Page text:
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Norwegian Craft Traditions – Episode 4. Folk Costumes – Still Going Strong After 300 years!

In Setesdal, there has been an unbroken tradition of wearing folk costumes for the past 300 years. We meet with textile and folk costume expert Randi Myrum inside the stunning 16th-century Rygnestad loft, to discover its textile treasures and to learn more about the folk costumes of Setesdal and the traditions of wearing them in the past and present.

See the episode here:


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This episode was filmed on location at Rygnestadtunet (Rygnestad farm) in Valle, Setesdal. This farm was preserved exactly as it was when deserted in 1919 and is one of the most distinctive museums in Norway, the “jewel in the crown” in the collection of buildings and venues belonging to the Setesdal Museum.

Rygnestadloftet, the most noted building on the farm, is a 2-story storehouse on pillars, built by Vonde-Åsmund (Åsmund the Evil) (1540-1596) in 1590. Rygnestadloftet is highly valued for its fine proportions, its good craftsmanship, and use of high-quality materials. The cog-joint timber has considerable dimensions, and the width of one timber log is enough for the height of the entrance door. The ground floor was used for storing food supplies. The second floor, where we filmed, was used for storing clothes, textiles, and valuables. In our video, you can also see unique and rare painted textiles dating from the 15th century. The textiles have probably been on the farm for almost 400 years.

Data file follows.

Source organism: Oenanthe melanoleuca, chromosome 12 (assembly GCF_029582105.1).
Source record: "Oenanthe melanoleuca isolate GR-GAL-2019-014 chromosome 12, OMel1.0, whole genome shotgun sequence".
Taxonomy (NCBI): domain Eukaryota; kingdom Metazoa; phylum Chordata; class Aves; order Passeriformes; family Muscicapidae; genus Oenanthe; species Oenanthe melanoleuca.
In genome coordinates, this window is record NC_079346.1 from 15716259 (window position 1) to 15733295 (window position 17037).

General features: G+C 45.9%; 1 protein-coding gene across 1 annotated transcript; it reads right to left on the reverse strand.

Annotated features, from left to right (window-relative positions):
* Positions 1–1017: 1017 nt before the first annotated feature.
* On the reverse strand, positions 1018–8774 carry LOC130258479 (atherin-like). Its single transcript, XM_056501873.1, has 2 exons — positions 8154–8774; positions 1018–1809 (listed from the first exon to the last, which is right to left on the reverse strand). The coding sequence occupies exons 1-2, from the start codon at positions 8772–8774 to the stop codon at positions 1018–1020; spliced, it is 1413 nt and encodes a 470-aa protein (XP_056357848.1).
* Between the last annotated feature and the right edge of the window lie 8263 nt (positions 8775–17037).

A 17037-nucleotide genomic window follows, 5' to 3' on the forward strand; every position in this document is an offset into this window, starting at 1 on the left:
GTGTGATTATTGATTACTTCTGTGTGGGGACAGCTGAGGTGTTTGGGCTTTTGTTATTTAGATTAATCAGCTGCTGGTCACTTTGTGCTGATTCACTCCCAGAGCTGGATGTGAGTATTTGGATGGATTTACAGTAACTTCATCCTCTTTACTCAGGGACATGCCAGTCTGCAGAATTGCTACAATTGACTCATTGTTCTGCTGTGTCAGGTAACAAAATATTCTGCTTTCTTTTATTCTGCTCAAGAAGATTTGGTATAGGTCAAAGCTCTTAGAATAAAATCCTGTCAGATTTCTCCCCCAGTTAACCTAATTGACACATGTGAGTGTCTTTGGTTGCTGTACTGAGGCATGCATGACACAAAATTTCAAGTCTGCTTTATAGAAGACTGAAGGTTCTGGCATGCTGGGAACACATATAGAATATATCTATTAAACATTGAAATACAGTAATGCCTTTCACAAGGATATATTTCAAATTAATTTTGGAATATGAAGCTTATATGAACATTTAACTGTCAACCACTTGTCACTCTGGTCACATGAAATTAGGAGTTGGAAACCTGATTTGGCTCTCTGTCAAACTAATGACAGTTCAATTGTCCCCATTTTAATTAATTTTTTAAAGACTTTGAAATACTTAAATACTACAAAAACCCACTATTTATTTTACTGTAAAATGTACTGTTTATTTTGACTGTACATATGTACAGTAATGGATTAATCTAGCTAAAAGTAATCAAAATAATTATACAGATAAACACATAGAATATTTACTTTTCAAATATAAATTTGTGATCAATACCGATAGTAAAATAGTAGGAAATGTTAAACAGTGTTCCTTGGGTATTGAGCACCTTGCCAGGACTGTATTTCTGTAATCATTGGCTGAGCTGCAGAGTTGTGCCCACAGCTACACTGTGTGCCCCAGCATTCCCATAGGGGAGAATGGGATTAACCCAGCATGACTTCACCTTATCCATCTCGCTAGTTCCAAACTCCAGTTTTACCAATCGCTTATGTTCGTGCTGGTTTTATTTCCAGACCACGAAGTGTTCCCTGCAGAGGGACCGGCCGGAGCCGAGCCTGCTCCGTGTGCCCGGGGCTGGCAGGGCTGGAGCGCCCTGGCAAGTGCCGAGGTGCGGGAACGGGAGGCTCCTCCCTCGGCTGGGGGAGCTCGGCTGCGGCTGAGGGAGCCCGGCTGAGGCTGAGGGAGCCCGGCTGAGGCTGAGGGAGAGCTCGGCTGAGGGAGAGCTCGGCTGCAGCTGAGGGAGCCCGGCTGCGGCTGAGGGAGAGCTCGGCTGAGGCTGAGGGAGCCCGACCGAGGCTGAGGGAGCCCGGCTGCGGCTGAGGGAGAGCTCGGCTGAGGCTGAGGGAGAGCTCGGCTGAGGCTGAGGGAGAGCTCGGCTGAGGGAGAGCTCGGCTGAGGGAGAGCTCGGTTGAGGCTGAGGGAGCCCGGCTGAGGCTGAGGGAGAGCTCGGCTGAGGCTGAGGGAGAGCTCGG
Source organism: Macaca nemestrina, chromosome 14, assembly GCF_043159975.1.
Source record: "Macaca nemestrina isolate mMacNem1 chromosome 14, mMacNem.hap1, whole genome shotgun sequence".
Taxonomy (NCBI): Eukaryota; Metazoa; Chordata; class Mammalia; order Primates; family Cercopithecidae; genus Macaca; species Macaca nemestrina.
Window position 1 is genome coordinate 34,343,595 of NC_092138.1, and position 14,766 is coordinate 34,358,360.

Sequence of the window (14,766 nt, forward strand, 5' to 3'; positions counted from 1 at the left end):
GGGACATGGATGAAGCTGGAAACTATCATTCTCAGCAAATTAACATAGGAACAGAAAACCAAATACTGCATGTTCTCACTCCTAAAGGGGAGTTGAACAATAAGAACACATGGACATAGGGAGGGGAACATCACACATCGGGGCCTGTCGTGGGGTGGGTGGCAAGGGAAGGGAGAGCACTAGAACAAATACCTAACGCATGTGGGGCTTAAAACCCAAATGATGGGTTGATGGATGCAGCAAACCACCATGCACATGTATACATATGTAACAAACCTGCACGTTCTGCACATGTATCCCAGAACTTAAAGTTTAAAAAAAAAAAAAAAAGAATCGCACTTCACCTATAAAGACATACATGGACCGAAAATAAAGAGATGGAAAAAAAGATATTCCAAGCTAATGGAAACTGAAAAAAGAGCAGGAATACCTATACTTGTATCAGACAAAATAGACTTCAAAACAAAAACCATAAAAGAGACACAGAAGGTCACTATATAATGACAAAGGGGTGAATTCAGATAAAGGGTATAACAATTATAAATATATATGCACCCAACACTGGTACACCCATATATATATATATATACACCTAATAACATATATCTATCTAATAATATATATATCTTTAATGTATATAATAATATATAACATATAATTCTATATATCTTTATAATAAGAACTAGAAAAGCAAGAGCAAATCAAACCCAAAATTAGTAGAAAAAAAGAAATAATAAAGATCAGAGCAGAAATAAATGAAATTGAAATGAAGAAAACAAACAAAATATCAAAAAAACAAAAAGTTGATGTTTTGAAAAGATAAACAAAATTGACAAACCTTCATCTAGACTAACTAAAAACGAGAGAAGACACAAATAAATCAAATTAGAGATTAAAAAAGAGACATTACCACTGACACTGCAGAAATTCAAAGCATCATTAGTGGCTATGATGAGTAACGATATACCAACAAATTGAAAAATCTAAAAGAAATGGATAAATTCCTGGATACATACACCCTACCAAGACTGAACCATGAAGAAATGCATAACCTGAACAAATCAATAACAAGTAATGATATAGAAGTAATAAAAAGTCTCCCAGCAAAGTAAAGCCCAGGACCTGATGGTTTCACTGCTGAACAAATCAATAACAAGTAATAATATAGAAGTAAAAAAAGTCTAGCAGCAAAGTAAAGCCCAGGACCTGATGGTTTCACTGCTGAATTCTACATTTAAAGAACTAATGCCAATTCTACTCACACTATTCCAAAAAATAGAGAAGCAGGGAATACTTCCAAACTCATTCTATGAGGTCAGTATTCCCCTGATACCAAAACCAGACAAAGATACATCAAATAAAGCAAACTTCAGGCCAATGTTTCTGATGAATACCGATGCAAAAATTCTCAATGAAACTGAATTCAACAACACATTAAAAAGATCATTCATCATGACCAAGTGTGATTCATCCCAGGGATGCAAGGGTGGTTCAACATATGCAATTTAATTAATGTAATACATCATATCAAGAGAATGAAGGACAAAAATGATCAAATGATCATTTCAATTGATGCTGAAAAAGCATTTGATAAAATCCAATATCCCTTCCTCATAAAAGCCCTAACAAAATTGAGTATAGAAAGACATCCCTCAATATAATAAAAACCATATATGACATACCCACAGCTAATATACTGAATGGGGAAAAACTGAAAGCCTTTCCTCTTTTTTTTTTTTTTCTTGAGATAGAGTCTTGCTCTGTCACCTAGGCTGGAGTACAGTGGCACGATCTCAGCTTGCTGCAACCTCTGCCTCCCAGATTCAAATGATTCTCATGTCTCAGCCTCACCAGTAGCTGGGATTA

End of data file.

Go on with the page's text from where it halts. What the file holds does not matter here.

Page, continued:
For more information about the Setesdal Museum, click on this link:

And make sure to watch until the end of the episode to see video footage of how the folk costumes are worn in modern times, whenever there is a special occasion to celebrate.

And click here to purchase our pattern for the doubled hat from Setesdal.